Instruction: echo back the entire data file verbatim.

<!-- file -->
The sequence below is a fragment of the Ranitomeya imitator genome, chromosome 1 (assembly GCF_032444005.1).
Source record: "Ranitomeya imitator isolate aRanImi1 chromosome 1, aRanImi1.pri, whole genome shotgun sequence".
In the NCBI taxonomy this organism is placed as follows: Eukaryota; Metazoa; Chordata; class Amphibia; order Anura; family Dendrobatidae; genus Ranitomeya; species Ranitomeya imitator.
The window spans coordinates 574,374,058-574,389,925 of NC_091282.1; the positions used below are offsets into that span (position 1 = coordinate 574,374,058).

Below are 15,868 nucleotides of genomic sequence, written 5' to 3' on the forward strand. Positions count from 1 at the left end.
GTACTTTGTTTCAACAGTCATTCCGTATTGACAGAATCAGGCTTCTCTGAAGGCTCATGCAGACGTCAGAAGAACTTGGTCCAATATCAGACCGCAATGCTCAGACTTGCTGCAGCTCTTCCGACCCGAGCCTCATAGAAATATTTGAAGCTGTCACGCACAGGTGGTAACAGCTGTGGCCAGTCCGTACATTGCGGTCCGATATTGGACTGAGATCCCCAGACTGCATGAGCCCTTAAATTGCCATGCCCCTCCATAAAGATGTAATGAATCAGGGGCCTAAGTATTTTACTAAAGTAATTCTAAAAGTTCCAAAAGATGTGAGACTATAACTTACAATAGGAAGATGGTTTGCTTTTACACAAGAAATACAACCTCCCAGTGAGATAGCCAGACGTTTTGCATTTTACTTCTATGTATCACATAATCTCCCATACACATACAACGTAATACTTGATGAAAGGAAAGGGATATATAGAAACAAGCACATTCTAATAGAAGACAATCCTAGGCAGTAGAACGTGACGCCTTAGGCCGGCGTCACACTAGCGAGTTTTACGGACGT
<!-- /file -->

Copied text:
The sequence below is a fragment of the Ranitomeya imitator genome, chromosome 1 (assembly GCF_032444005.1).
Source record: "Ranitomeya imitator isolate aRanImi1 chromosome 1, aRanImi1.pri, whole genome shotgun sequence".
In the NCBI taxonomy this organism is placed as follows: Eukaryota; Metazoa; Chordata; class Amphibia; order Anura; family Dendrobatidae; genus Ranitomeya; species Ranitomeya imitator.
The window spans coordinates 574,374,058-574,389,925 of NC_091282.1; the positions used below are offsets into that span (position 1 = coordinate 574,374,058).

Below are 15,868 nucleotides of genomic sequence, written 5' to 3' on the forward strand. Positions count from 1 at the left end.
GTACTTTGTTTCAACAGTCATTCCGTATTGACAGAATCAGGCTTCTCTGAAGGCTCATGCAGACGTCAGAAGAACTTGGTCCAATATCAGACCGCAATGCTCAGACTTGCTGCAGCTCTTCCGACCCGAGCCTCATAGAAATATTTGAAGCTGTCACGCACAGGTGGTAACAGCTGTGGCCAGTCCGTACATTGCGGTCCGATATTGGACTGAGATCCCCAGACTGCATGAGCCCTTAAATTGCCATGCCCCTCCATAAAGATGTAATGAATCAGGGGCCTAAGTATTTTACTAAAGTAATTCTAAAAGTTCCAAAAGATGTGAGACTATAACTTACAATAGGAAGATGGTTTGCTTTTACACAAGAAATACAACCTCCCAGTGAGATAGCCAGACGTTTTGCATTTTACTTCTATGTATCACATAATCTCCCATACACATACAACGTAATACTTGATGAAAGGAAAGGGATATATAGAAACAAGCACATTCTAATAGAAGACAATCCTAGGCAGTAGAACGTGACGCCTTAGGCCGGCGTCACACTAGCGAGTTTTACGGACGT